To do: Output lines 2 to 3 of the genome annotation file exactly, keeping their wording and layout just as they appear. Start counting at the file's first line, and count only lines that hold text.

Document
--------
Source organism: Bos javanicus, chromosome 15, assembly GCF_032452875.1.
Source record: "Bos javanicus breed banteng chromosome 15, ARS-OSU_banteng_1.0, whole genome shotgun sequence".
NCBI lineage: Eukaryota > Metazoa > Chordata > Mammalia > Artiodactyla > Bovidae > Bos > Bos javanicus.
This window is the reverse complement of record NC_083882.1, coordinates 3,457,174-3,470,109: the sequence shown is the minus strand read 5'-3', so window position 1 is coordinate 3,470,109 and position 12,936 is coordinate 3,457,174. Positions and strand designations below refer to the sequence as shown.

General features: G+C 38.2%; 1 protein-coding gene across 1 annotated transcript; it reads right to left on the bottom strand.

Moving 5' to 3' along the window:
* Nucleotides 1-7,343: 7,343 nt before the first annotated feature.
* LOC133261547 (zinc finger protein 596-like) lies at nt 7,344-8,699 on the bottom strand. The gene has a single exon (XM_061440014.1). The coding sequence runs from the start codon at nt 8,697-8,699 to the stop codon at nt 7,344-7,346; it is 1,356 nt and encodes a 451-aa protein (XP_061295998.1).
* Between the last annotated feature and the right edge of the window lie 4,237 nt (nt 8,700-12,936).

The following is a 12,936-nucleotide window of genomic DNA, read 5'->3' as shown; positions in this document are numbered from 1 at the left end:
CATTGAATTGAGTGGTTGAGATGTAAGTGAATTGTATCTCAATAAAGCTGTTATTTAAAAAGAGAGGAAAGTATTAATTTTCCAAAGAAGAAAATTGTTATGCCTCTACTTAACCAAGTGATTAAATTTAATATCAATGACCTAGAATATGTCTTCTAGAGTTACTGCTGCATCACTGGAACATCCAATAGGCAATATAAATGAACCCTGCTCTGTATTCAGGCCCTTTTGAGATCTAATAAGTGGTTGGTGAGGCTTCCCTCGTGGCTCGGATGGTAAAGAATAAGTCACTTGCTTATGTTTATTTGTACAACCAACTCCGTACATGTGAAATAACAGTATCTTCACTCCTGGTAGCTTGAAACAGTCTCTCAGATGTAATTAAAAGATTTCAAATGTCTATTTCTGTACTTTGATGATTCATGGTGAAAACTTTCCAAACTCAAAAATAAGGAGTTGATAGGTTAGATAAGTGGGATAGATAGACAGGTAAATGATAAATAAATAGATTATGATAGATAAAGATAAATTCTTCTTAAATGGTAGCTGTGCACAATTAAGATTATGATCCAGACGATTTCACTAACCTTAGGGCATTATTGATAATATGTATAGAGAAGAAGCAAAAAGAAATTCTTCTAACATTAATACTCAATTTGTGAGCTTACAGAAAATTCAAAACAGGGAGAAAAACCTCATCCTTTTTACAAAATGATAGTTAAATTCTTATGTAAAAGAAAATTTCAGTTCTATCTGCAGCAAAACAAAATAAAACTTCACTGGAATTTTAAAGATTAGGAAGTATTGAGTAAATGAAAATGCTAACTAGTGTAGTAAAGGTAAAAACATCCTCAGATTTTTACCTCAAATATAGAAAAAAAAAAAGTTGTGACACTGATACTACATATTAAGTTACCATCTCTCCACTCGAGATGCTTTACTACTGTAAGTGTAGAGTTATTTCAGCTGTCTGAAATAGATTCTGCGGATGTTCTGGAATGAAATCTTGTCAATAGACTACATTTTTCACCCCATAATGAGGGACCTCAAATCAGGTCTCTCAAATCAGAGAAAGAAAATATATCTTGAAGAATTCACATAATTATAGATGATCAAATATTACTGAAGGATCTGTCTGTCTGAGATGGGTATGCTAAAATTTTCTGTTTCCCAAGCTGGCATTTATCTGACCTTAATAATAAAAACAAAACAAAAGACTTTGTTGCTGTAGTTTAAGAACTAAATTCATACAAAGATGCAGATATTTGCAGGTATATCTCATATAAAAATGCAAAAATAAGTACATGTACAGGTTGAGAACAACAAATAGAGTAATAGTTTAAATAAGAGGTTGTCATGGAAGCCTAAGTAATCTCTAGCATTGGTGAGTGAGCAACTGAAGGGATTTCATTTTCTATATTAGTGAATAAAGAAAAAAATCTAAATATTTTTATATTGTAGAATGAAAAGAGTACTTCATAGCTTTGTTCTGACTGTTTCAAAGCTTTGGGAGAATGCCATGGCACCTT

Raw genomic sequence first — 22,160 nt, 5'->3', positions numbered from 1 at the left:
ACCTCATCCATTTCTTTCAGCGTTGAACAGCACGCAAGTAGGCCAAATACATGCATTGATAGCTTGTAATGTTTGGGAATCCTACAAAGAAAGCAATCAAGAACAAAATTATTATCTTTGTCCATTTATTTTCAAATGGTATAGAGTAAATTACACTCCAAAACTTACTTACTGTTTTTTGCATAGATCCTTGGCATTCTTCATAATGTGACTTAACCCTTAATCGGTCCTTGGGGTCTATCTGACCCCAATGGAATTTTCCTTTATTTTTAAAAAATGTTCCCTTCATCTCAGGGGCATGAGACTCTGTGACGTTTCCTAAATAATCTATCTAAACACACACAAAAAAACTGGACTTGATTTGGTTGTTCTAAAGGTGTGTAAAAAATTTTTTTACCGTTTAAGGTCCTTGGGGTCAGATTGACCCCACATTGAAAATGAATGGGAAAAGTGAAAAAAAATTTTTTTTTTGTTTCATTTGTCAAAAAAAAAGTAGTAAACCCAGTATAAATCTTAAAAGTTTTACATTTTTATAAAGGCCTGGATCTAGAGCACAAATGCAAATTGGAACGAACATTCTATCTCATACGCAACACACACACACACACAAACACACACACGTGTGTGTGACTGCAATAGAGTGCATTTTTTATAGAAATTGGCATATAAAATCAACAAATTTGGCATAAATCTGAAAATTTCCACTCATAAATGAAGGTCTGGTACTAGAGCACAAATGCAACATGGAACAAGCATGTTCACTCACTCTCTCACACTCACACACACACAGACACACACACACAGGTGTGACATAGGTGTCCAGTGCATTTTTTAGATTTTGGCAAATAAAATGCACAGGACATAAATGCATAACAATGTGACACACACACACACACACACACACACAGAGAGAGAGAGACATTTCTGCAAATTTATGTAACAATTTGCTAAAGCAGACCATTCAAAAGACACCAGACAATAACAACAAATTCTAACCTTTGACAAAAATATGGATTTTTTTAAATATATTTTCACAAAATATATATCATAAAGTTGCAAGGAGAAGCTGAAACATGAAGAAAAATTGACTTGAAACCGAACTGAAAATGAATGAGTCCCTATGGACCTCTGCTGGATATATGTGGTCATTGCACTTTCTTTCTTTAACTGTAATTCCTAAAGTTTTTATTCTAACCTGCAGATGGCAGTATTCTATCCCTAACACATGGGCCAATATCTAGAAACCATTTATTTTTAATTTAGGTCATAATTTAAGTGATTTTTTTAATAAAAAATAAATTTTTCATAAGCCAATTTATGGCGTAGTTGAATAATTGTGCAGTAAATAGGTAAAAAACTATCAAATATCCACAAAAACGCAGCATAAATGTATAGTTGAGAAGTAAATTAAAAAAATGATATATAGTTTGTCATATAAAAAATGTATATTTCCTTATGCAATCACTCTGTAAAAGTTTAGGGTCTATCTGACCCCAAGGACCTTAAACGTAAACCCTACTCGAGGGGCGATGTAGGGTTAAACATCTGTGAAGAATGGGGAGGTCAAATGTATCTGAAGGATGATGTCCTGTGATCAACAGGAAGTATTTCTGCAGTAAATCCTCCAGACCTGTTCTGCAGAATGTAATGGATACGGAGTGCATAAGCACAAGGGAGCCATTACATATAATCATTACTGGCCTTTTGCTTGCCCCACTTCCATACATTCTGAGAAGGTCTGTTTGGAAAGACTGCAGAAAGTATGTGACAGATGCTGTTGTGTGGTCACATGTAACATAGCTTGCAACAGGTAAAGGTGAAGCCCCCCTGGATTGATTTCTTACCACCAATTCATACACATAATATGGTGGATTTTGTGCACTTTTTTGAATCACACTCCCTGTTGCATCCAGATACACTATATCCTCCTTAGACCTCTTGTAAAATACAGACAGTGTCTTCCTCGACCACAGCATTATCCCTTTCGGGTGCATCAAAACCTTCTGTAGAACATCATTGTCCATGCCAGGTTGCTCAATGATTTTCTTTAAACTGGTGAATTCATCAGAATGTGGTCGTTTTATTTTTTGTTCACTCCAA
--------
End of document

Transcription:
Source record: "Bos javanicus breed banteng chromosome 15, ARS-OSU_banteng_1.0, whole genome shotgun sequence".
NCBI lineage: Eukaryota > Metazoa > Chordata > Mammalia > Artiodactyla > Bovidae > Bos > Bos javanicus.